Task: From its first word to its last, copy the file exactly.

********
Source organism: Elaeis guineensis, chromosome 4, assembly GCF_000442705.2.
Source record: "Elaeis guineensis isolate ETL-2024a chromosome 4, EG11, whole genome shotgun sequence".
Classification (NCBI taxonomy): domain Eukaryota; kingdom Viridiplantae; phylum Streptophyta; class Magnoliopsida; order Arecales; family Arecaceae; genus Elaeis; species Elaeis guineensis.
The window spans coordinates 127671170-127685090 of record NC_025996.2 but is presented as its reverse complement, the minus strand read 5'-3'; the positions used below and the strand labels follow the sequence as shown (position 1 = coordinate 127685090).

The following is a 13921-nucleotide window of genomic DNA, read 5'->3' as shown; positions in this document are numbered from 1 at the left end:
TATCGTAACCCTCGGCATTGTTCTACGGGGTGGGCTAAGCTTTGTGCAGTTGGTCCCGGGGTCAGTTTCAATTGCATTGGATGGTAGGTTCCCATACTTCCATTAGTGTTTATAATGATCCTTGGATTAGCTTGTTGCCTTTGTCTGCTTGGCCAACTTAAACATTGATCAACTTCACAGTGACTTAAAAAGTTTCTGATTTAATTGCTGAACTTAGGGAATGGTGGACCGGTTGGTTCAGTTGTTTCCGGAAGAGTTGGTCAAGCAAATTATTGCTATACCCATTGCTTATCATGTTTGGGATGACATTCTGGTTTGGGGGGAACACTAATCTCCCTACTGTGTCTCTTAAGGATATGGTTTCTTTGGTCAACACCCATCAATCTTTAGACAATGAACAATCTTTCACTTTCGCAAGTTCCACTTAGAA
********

Source organism: Elaeis guineensis, chromosome 4, assembly GCF_000442705.2.
Source record: "Elaeis guineensis isolate ETL-2024a chromosome 4, EG11, whole genome shotgun sequence".
Classification (NCBI taxonomy): domain Eukaryota; kingdom Viridiplantae; phylum Streptophyta; class Magnoliopsida; order Arecales; family Arecaceae; genus Elaeis; species Elaeis guineensis.
The window spans coordinates 127671170-127685090 of record NC_025996.2 but is presented as its reverse complement, the minus strand read 5'-3'; the positions used below and the strand labels follow the sequence as shown (position 1 = coordinate 127685090).

The following is a 13921-nucleotide window of genomic DNA, read 5'->3' as shown; positions in this document are numbered from 1 at the left end:
TATCGTAACCCTCGGCATTGTTCTACGGGGTGGGCTAAGCTTTGTGCAGTTGGTCCCGGGGTCAGTTTCAATTGCATTGGATGGTAGGTTCCCATACTTCCATTAGTGTTTATAATGATCCTTGGATTAGCTTGTTGCCTTTGTCTGCTTGGCCAACTTAAACATTGATCAACTTCACAGTGACTTAAAAAGTTTCTGATTTAATTGCTGAACTTAGGGAATGGTGGACCGGTTGGTTCAGTTGTTTCCGGAAGAGTTGGTCAAGCAAATTATTGCTATACCCATTGCTTATCATGTTTGGGATGACATTCTGGTTTGGGGGGAACACTAATCTCCCTACTGTGTCTCTTAAGGATATGGTTTCTTTGGTCAACACCCATCAATCTTTAGACAATGAACAATCTTTCACTTTCGCAAGTTCCACTTAGAA